Welcome to another roundup of the latest telecom news. This month’s newsletter runs the gamut as we see reports ranging from the expected (people continue to love social networks and smartphones) to the surprising (Steve Ballmer leaving Microsoft) and even the bizarre (a gold iPhone?). That’s just the tip of the iceberg, so read on to find out what lies below:
In a surprise announcement, Steve Ballmer revealed that he will be retiring from his position as CEO of Microsoft within the next 12 months. Ballmer took over the reins of Microsoft 13 years ago after Bill Gates left the company. The timing of Ballmer’s departure is unexpected as he will not remain to see through the reorganization of the company that he set in motion and the fact that no clear successor is lined up suggests he may have been forced out. Microsoft has suffered losses in recent years as Google and Apple have chipped away at its previously unassailable position and the company has fallen behind as consumers move to mobile devices such as tablets and smartphones. Perhaps this is an opportunity to trot Bill Gates out as interim CEO and generate some positive buzz for the ailing tech giant.
In the theme of CEOs making announcements, Mark Zuckerberg of Facebook fame showed off a new organization dedicated to bringing Internet access to developing countries. Beside Facebook, the group, going by the name Internet.org, is made up of Samsung, Qualcomm, Ericsson, Nokia, MediaTek, and Opera Software. Zuckerberg estimates that only 2.7 billion people, about a third of the global population, have Internet access and called the issue “one of the greatest challenges of our generation.” His heart may be in the right place, but Zuckerberg quickly received criticism from those who see the project as nothing more than a veiled attempt by Facebook to seek more customers.
Regardless of its ambitions abroad, Facebook has a thriving customer base back home according to a study from Pew which shows an increasing number of people are using social networking in the U.S. Of the 1,900 Internet users who were asked whether they used social networks, 72% responded affirmatively. Pew also broke down social networkers by various demographics, with 74% of women reporting the use of social networks compared to 70% of men. To no one’s surprise, the study found that usage was highest among younger respondents. However, older people are also adopting social networking in increasing numbers, with the percentage of people aged 65 and older rising to 43% from 13% back in 2009.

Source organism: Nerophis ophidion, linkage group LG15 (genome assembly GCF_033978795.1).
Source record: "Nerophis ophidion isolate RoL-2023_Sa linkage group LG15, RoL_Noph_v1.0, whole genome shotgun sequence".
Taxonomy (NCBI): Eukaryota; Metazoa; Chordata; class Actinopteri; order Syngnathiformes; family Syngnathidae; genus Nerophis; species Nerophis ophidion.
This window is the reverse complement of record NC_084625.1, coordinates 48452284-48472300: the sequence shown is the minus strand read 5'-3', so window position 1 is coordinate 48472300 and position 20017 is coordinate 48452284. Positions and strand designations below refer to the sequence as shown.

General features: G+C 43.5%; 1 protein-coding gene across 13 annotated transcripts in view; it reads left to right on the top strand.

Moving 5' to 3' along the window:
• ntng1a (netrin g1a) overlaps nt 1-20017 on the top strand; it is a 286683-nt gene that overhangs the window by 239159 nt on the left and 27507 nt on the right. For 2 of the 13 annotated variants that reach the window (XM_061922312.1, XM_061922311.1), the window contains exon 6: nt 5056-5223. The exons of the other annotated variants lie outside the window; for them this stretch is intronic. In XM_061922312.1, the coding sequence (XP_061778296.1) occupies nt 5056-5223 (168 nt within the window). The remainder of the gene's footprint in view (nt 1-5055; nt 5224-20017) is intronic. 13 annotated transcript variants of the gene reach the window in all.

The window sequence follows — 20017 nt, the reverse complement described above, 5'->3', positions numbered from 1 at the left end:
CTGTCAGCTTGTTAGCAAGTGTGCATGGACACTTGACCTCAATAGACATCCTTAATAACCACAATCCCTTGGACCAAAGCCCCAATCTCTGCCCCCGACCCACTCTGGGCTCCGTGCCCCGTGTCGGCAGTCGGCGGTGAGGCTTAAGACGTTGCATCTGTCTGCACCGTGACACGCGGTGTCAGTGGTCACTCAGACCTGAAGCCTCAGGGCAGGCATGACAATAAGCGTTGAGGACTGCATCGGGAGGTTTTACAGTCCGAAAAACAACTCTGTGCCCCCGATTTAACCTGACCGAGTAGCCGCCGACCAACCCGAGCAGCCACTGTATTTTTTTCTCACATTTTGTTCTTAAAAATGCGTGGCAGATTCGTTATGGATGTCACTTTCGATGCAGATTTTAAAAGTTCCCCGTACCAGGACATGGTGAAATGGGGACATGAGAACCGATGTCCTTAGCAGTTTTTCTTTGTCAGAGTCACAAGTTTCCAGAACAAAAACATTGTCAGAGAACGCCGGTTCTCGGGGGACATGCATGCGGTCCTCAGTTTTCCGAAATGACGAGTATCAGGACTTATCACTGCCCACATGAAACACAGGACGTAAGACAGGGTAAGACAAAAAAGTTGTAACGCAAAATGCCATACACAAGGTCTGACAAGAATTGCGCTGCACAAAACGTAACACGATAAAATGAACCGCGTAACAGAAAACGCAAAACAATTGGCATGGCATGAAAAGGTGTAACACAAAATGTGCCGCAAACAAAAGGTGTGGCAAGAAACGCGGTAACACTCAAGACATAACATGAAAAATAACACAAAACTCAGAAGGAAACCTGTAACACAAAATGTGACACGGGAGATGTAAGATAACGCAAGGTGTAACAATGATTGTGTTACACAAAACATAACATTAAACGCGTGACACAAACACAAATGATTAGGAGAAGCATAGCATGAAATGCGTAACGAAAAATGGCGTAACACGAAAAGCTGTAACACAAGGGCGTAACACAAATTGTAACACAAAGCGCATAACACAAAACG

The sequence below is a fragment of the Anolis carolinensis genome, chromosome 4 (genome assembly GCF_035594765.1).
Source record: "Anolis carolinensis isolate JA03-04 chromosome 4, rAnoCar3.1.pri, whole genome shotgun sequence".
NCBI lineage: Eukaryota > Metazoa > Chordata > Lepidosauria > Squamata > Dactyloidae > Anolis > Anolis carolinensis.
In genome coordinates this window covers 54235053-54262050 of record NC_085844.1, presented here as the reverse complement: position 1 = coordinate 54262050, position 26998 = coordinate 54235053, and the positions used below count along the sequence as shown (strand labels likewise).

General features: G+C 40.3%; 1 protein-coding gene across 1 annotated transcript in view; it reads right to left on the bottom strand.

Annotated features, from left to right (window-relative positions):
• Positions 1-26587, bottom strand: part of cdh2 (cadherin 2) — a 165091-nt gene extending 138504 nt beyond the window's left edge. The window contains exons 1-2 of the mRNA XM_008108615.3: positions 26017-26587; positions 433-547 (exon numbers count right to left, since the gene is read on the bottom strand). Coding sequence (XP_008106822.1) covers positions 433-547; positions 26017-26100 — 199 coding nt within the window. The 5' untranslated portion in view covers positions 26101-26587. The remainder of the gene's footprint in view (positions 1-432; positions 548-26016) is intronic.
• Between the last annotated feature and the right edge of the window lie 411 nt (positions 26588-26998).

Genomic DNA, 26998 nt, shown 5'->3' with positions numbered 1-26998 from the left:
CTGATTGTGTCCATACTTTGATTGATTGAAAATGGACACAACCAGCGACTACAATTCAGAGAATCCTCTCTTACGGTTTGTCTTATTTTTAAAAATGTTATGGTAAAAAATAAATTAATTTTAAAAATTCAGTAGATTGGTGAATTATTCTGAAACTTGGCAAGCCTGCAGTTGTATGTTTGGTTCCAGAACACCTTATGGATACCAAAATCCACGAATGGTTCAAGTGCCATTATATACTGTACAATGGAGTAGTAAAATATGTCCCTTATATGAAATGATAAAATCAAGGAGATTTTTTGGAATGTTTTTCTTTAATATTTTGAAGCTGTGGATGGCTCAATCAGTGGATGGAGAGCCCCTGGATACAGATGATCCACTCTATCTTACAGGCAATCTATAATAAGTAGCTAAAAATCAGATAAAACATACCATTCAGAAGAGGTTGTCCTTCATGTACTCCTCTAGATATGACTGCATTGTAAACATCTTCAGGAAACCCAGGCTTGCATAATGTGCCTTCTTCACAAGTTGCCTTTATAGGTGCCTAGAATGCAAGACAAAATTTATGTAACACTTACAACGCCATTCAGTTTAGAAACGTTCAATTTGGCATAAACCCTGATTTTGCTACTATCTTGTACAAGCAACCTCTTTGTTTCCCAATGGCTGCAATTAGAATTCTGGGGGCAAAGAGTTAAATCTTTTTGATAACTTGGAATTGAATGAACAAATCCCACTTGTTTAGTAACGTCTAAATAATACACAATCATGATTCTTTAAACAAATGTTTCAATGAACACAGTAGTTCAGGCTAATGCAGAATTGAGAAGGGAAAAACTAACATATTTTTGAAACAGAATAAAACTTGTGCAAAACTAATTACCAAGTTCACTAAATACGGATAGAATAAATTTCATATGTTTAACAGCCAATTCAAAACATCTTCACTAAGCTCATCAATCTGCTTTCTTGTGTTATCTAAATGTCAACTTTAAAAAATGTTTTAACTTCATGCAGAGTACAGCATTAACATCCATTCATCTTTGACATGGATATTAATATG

While Pew’s study may not be surprising, comScore raised some eyebrows when it reported that Yahoo beat out Google for web traffic in July. Yahoo topped the chart for the first time since 2011 with 196,564,000 unique U.S. visitors in July. That number doesn’t factor in the recently acquired Tumblr, which was ranked separately at 28th place with 38,367,000 visitors. Google fell to a close second place with 192,251,000, though comScore’s report did not account for mobile users, which are pretty much guaranteed to be in Google’s favor. Still, Yahoo’s ascendancy seems to validate the strategy of CEO Marissa Mayer, who has been working to rebuild the company through a number of strategic acquisitions.
Google will likely regain its throne before too long, but perhaps users should question if that’s a good thing. In a recent motion to dismiss filed as part of a class-action lawsuit, Google made the claim that users of its Gmail service have no expectation of privacy. The company’s argument is that “just as a sender of a letter to a business colleague cannot be surprised that the recipient’s assistant opens the letter, people who use web-based email today cannot be surprised if their emails are processed by the recipient’s [email provider] in the course of delivery.” It’s been known for a while that Google scans people’s emails in order to provide targeted ads, though the web giant claims that this process is not an intrusion since it’s done by an algorithm and no humans actually read the messages. With this news coming not long after the government NSA revelations, it may be time for a broader discussion on Internet privacy.
Of course, the government does occasionally do more than spy on people. Such an instance occurred when the Obama administration decided to veto an International Trade Commission ruling that would have banned the sale of older Apple products such as the iPhone 4. U.S. Trade Representative Michael Froman said that the ban, if it had gone into effect, would have hurt consumers and had a harmful effect on competition in the U.S. economy. The ban originated from a decision by the ITC in June, in which Apple was found to have infringed on Samsung patents. This veto marks the first time a presidential administration has overturned an ITC decision since 1987 and gives some hope that companies won’t be able to use the threat of product bans to unfairly stifle competition.